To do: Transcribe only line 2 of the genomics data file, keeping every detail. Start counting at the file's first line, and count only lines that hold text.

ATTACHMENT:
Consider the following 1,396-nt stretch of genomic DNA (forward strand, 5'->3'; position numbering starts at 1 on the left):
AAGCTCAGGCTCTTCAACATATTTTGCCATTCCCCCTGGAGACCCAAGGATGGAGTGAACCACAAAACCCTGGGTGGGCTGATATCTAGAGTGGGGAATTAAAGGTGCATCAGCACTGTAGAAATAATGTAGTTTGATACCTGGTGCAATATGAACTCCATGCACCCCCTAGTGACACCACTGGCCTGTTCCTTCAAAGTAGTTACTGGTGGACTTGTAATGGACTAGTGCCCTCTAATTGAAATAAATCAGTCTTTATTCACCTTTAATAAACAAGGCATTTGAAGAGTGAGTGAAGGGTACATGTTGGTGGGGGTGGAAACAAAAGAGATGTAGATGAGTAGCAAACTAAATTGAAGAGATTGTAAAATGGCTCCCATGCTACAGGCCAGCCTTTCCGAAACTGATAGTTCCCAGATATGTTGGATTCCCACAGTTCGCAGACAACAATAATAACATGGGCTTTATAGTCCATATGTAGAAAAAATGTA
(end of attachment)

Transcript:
AAGCTCAGGCTCTTCAACATATTTTGCCATTCCCCCTGGAGACCCAAGGATGGAGTGAACCACAAAACCCTGGGTGGGCTGATATCTAGAGTGGGGAATTAAAGGTGCATCAGCACTGTAGAAATAATGTAGTTTGATACCTGGTGCAATATGAACTCCATGCACCCCCTAGTGACACCACTGGCCTGTTCCTTCAAAGTAGTTACTGGTGGACTTGTAATGGACTAGTGCCCTCTAATTGAAATAAATCAGTCTTTATTCACCTTTAATAAACAAGGCATTTGAAGAGTGAGTGAAGGGTACATGTTGGTGGGGGTGGAAACAAAAGAGATGTAGATGAGTAGCAAACTAAATTGAAGAGATTGTAAAATGGCTCCCATGCTACAGGCCAGCCTTTCCGAAACTGATAGTTCCCAGATATGTTGGATTCCCACAGTTCGCAGACAACAATAATAACATGGGCTTTATAGTCCATATGTAGAAAAAATGTA